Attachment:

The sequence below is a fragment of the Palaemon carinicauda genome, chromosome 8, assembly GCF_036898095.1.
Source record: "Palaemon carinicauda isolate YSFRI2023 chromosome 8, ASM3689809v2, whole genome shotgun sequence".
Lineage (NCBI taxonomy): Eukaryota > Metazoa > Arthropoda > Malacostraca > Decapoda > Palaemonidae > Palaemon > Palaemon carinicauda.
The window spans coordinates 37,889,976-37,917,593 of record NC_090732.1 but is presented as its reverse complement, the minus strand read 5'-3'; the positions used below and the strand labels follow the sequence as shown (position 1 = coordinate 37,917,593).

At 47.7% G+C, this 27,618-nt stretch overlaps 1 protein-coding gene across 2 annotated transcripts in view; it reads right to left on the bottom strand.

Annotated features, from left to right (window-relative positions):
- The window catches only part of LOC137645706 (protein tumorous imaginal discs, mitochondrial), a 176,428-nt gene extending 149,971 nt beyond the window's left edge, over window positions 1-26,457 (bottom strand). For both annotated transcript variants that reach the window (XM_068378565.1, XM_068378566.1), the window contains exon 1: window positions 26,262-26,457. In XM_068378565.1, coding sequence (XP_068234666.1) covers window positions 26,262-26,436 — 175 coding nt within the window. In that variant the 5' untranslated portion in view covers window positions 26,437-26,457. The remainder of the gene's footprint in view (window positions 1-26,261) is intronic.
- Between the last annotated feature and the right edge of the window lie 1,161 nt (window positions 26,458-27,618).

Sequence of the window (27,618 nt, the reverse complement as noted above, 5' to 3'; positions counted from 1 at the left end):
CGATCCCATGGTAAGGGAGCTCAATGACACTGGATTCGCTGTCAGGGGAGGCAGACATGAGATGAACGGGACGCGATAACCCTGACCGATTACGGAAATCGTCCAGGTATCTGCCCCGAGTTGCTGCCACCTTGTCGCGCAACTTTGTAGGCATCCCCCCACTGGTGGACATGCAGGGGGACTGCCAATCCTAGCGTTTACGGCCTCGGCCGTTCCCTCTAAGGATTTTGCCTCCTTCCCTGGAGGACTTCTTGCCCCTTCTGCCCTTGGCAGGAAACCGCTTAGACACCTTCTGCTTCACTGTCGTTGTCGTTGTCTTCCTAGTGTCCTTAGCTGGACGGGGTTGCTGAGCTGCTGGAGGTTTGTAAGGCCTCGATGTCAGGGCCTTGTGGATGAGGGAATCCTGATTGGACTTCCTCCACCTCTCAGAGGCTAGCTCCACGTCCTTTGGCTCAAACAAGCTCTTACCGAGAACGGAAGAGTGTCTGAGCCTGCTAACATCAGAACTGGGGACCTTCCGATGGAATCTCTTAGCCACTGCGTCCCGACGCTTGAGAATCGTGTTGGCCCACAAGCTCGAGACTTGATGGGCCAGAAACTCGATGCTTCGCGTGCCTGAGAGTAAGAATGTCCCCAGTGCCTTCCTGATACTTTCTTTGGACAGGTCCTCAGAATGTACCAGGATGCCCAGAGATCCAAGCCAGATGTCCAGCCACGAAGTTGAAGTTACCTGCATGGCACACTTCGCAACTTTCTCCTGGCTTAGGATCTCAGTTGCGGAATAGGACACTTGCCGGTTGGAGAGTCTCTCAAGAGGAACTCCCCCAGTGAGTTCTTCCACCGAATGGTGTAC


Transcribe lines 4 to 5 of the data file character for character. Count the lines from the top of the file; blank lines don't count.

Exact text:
The window spans coordinates 37,889,976-37,917,593 of record NC_090732.1 but is presented as its reverse complement, the minus strand read 5'-3'; the positions used below and the strand labels follow the sequence as shown (position 1 = coordinate 37,917,593).

At 47.7% G+C, this 27,618-nt stretch overlaps 1 protein-coding gene across 2 annotated transcripts in view; it reads right to left on the bottom strand.